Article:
Many battles in history have resulted in unexpected results due to the intervention of the weather.
War of 1812 between the United States and the British Empire
According to The Epoch Times, on August 25, 1814, when the White House and public buildings were set on fire by the British, the sky turned black and torrential rains fell to extinguish the blaze. The most destructive storm to sweep Washington D.C. and kill more British soldiers than any American-fired gun, according to the US National Weather Service.
The tornadoes scared the British to retreat, but the storm also destroyed the city, especially residential areas. It was an unusual weather event in Washington D.C. Since then, 7 tornadoes have hit the city, but this is the only one causing death.
The British battle against the Spanish invaders
King Philip II of Spain attempted to conquer England in the 16th century. Exceptionally strong storms dealt the final blow to the Spanish fleet. These storms were later called “good winds” indicating that God favored Protestant English over Spanish Catholics in combat.
The Spaniards were unprepared for the mighty British army, so storms were not the only determining factor in the outcome of the battle. But along with other factors, they helped prevent the Spaniards from invading England.
Persian conspiracy to conquer Greece
In 492 BC, Greece was almost overwhelmed by the powerful Persian army led by General Mardonius. But as the Persians sailed near Athos, a storm destroyed 300 ships, killing 20,000 soldiers, according to historian Herodotus.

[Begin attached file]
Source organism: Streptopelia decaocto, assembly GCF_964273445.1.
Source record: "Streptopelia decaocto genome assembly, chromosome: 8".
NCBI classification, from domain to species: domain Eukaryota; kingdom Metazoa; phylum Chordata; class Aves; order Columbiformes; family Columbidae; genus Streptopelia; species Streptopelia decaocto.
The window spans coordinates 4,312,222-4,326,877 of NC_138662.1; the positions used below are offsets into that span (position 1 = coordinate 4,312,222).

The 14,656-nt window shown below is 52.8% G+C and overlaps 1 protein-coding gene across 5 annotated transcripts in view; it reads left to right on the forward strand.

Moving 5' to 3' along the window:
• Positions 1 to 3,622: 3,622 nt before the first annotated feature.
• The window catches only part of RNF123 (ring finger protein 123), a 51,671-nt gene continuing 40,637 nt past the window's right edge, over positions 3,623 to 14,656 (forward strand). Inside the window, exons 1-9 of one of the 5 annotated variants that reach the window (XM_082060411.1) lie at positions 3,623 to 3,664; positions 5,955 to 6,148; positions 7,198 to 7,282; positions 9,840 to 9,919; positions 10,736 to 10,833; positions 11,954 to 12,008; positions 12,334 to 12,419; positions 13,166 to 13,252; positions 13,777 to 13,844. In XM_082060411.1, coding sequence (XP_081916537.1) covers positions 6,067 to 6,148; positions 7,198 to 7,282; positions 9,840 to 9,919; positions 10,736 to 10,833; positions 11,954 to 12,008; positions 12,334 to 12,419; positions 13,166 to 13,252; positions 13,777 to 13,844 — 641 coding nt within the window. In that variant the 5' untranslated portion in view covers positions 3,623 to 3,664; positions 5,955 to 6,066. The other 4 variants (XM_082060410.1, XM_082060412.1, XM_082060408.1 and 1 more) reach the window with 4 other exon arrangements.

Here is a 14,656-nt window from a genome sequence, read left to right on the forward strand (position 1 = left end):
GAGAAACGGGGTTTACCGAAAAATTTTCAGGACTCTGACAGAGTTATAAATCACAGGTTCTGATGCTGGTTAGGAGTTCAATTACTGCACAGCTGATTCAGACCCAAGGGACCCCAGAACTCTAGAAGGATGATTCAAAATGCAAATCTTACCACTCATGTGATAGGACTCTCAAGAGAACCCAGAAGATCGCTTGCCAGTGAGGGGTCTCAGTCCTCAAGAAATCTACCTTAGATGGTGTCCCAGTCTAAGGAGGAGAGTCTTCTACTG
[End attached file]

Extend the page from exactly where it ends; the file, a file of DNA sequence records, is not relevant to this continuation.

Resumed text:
This event did not make Persia renounce its intention to invade Greece, the storm only prevented an attack. But this battle was perhaps the only chance of success for the Persians because in the following battles, the Greeks successively won.
From the perspective of the ancient Greeks, the storm was either called by the sea god Poseidon to protect them, or the Persians were too arrogant to be punished by the gods. The sea in this region is famous for its strong storms. However, the timing of this particular storm was very fortuitous as if it had been pre-arranged.
Mongolian invasion of Japan
Research by American scientists published on February 11, 2014 in the Proceedings of the Academy of Sciences shows that the weather has always favored the invasion of the Mongol emperor.
Genghis Khan’s expansion coincided with 15 years of the wettest and warmest weather in more than 1,100 years of history. Previous dry spells may have prompted the invasions. The period of high humidity produced fertile pastures, perfect for raising horses and thus strengthening the Mongols.
However, the weather was unfavorable for Genghis Khan’s grandson, Kublai Khan, when he attempted to invade Japan on October 29, 1274. “If it hadn’t been for two major typhoons, Japan would be part of China today, “said Kerry Emanuel, professor of meteorology at the Massachusetts Institute of Technology (MIT) in the United States.
According to Emanuel, with few troops and sketchy weapons, the Japanese quickly found themselves stranded inland. But as night fell, Korean navigators on the Mongolian ship sensed a storm approaching. Before that, the Japanese had hoped to delay the wait for reinforcements, but instead, a sudden storm destroyed most of the Mongols, killing 13,000 people and completely wiping out their intentions in the Japanese invading village of Kublai Khan.